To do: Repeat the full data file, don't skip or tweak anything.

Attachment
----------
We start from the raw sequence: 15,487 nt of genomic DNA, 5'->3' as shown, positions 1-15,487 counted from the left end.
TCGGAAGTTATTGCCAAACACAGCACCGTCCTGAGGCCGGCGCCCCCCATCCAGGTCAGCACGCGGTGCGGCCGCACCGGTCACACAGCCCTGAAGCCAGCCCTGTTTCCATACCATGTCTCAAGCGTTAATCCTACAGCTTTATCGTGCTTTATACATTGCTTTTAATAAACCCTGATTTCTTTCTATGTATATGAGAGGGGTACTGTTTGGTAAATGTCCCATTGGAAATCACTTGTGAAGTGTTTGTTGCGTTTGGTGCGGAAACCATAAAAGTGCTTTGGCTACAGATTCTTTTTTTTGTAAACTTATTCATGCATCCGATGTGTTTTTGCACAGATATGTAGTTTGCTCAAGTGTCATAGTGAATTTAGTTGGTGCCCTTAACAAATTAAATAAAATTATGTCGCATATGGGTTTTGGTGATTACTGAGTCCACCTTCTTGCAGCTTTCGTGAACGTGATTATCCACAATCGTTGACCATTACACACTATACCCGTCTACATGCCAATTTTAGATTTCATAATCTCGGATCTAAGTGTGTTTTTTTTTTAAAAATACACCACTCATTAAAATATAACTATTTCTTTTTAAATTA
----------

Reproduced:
We start from the raw sequence: 15,487 nt of genomic DNA, 5'->3' as shown, positions 1-15,487 counted from the left end.
TCGGAAGTTATTGCCAAACACAGCACCGTCCTGAGGCCGGCGCCCCCCATCCAGGTCAGCACGCGGTGCGGCCGCACCGGTCACACAGCCCTGAAGCCAGCCCTGTTTCCATACCATGTCTCAAGCGTTAATCCTACAGCTTTATCGTGCTTTATACATTGCTTTTAATAAACCCTGATTTCTTTCTATGTATATGAGAGGGGTACTGTTTGGTAAATGTCCCATTGGAAATCACTTGTGAAGTGTTTGTTGCGTTTGGTGCGGAAACCATAAAAGTGCTTTGGCTACAGATTCTTTTTTTTGTAAACTTATTCATGCATCCGATGTGTTTTTGCACAGATATGTAGTTTGCTCAAGTGTCATAGTGAATTTAGTTGGTGCCCTTAACAAATTAAATAAAATTATGTCGCATATGGGTTTTGGTGATTACTGAGTCCACCTTCTTGCAGCTTTCGTGAACGTGATTATCCACAATCGTTGACCATTACACACTATACCCGTCTACATGCCAATTTTAGATTTCATAATCTCGGATCTAAGTGTGTTTTTTTTTTAAAAATACACCACTCATTAAAATATAACTATTTCTTTTTAAATTA